Henry Johnson said he thinks the prop-
osed increase is necessary and that the
Regents should support it. "(Briefer)
has done an extremely creditable job as
director of Health Services," he said.
"He has improved the quality while
reducing the overall costs."
The proposed $7.50 yearly increase is
the lowest fee possible which could
maintain the quality of Health Services,
said Briefer.
THE INCREASE in student fees

would also provide higher staff salaries
and benefits, he said.
"I believe Health Services has done a
very credible job at cost containment
over the past three years," said
Briefer. "We have been able to absorb a
10 percent increase in utilization by
students without any increases in
staff."
Briefer said that during peak months
such as November or March, nearly
7,500 students used Health Services.
Despite the students' increased use of
Health Services, the infirmary was
closed in April because it was too ex-
pensive to operate and few students
used it, Briefer said.

TODAY
Say yes to Newark
City councilmembers don't take it lightly when someone makes a joke
about Newark, N.J. The council has drawn up a resolution condemning an
April Mutt & Jeff comic strip that pokes fun at the city. In the comic, Mutt
says, "Why so glum today Jeff?" Jeff replies, "I won the state lottery."
"What's so bad about that?" Mutt asks. "I won Newark," answers Jeff. The:
comic crankled City Council President Ralph Grant, who said "We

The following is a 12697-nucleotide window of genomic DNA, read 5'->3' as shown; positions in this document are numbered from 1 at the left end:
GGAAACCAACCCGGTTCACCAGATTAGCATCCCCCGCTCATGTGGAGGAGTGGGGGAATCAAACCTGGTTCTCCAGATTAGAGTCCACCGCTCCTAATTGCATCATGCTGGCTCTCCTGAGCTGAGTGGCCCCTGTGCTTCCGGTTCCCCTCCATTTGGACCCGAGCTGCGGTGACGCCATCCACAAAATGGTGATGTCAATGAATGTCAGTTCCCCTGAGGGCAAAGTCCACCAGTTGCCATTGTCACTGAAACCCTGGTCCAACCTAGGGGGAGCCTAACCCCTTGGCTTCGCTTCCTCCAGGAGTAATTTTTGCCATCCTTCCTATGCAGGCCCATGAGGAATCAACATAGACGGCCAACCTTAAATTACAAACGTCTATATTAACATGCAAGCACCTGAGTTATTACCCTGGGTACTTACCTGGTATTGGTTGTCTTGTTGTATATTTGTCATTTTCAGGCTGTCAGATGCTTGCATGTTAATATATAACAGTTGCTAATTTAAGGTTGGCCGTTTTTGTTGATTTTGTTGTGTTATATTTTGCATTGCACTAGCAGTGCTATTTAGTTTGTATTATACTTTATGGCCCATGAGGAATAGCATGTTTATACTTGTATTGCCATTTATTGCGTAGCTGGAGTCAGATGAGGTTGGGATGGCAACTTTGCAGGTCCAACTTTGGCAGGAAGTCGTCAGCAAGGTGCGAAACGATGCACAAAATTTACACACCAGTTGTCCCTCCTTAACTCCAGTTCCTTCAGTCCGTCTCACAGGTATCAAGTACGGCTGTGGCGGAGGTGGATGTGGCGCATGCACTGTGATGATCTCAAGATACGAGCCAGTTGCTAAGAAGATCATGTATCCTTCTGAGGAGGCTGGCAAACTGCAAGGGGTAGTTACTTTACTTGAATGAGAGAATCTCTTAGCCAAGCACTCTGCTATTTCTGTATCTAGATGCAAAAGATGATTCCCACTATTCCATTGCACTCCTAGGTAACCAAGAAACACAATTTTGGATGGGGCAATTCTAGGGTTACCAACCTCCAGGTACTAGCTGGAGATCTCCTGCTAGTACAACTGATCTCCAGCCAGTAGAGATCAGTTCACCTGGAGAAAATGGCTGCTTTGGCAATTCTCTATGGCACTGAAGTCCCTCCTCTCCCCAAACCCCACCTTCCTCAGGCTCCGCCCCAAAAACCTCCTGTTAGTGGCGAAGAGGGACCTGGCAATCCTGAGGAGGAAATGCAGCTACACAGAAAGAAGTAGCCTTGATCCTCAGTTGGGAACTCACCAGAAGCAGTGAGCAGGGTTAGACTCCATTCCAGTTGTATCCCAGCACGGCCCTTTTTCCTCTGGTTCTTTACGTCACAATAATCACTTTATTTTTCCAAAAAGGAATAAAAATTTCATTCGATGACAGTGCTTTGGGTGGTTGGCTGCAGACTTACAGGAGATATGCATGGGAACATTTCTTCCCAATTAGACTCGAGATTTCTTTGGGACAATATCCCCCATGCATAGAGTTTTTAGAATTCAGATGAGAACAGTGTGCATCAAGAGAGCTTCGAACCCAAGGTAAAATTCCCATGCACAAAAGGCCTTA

vociferously oppose that kind of chicanery. We will find out who is respon-
sible and voice strong objections." Councilmember George Branch called
the comic "a slap in the face at everything we are trying to do here in the
city." It wasn't the first time city officials have been insulted by a joke. Last
year, the Christian Dior fashion company considered an advertising cam-
paign using the slogan, "What would New York be without Dior? Newark."
After the council objected, Dior executives apologized and offered fashion
scholarships to Newark high school students.
HAPPENINGS
TUESDAY
Highlight
Looking for something more exciting this summer than just English class?
The Windurfing Club is sponsoring an organizational meeting tonight for all
interested adventurers in the Kuenzel Room of the Union at :30 p.m.
Speakers
Clinical Psychology - Dr. Ulfried Geuter, "Psychology in the Third